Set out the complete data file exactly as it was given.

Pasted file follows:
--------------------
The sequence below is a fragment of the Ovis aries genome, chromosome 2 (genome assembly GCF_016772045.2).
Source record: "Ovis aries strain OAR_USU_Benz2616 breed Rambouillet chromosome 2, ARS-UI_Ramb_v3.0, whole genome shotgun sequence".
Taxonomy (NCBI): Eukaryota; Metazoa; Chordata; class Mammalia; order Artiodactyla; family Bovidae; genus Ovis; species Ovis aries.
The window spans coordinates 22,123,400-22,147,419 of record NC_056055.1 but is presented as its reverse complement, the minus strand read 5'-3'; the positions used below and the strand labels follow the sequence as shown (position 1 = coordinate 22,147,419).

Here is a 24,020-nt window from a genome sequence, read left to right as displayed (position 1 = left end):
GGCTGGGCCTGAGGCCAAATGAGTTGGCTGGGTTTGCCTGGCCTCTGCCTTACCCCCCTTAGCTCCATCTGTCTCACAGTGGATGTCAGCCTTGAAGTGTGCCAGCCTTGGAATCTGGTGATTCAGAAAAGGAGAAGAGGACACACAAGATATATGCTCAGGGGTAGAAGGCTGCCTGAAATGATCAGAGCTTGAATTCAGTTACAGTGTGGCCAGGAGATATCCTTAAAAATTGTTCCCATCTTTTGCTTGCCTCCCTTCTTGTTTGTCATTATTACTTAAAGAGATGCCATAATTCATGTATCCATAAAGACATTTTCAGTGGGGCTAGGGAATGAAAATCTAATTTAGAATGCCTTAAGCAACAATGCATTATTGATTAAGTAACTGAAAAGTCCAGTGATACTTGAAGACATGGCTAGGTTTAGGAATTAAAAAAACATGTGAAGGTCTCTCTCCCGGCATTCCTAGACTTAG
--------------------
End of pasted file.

The sequence below is a fragment of the Ovis aries genome, chromosome 2 (genome assembly GCF_016772045.2).
Source record: "Ovis aries strain OAR_USU_Benz2616 breed Rambouillet chromosome 2, ARS-UI_Ramb_v3.0, whole genome shotgun sequence".
Taxonomy (NCBI): Eukaryota; Metazoa; Chordata; class Mammalia; order Artiodactyla; family Bovidae; genus Ovis; species Ovis aries.
The window spans coordinates 22,123,400-22,147,419 of record NC_056055.1 but is presented as its reverse complement, the minus strand read 5'-3'; the positions used below and the strand labels follow the sequence as shown (position 1 = coordinate 22,147,419).

Here is a 24,020-nt window from a genome sequence, read left to right as displayed (position 1 = left end):
GGCTGGGCCTGAGGCCAAATGAGTTGGCTGGGTTTGCCTGGCCTCTGCCTTACCCCCCTTAGCTCCATCTGTCTCACAGTGGATGTCAGCCTTGAAGTGTGCCAGCCTTGGAATCTGGTGATTCAGAAAAGGAGAAGAGGACACACAAGATATATGCTCAGGGGTAGAAGGCTGCCTGAAATGATCAGAGCTTGAATTCAGTTACAGTGTGGCCAGGAGATATCCTTAAAAATTGTTCCCATCTTTTGCTTGCCTCCCTTCTTGTTTGTCATTATTACTTAAAGAGATGCCATAATTCATGTATCCATAAAGACATTTTCAGTGGGGCTAGGGAATGAAAATCTAATTTAGAATGCCTTAAGCAACAATGCATTATTGATTAAGTAACTGAAAAGTCCAGTGATACTTGAAGACATGGCTAGGTTTAGGAATTAAAAAAACATGTGAAGGTCTCTCTCCCGGCATTCCTAGACTTAG